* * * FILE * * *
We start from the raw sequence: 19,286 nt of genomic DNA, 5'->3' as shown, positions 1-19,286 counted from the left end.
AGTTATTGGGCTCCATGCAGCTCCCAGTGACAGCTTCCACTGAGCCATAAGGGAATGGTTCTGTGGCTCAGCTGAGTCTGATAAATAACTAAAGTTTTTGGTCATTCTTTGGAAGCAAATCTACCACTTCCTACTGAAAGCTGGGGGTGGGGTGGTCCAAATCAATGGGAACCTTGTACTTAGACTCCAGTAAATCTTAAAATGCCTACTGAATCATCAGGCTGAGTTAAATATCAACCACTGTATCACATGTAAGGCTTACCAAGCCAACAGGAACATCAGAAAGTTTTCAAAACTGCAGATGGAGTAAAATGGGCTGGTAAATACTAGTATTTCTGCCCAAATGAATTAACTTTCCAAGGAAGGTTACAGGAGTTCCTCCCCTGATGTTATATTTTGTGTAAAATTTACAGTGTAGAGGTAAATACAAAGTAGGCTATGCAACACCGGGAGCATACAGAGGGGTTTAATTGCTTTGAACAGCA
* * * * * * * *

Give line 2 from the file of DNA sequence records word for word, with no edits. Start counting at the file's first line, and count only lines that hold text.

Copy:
AGTTATTGGGCTCCATGCAGCTCCCAGTGACAGCTTCCACTGAGCCATAAGGGAATGGTTCTGTGGCTCAGCTGAGTCTGATAAATAACTAAAGTTTTTGGTCATTCTTTGGAAGCAAATCTACCACTTCCTACTGAAAGCTGGGGGTGGGGTGGTCCAAATCAATGGGAACCTTGTACTTAGACTCCAGTAAATCTTAAAATGCCTACTGAATCATCAGGCTGAGTTAAATATCAACCACTGTATCACATGTAAGGCTTACCAAGCCAACAGGAACATCAGAAAGTTTTCAAAACTGCAGATGGAGTAAAATGGGCTGGTAAATACTAGTATTTCTGCCCAAATGAATTAACTTTCCAAGGAAGGTTACAGGAGTTCCTCCCCTGATGTTATATTTTGTGTAAAATTTACAGTGTAGAGGTAAATACAAAGTAGGCTATGCAACACCGGGAGCATACAGAGGGGTTTAATTGCTTTGAACAGCA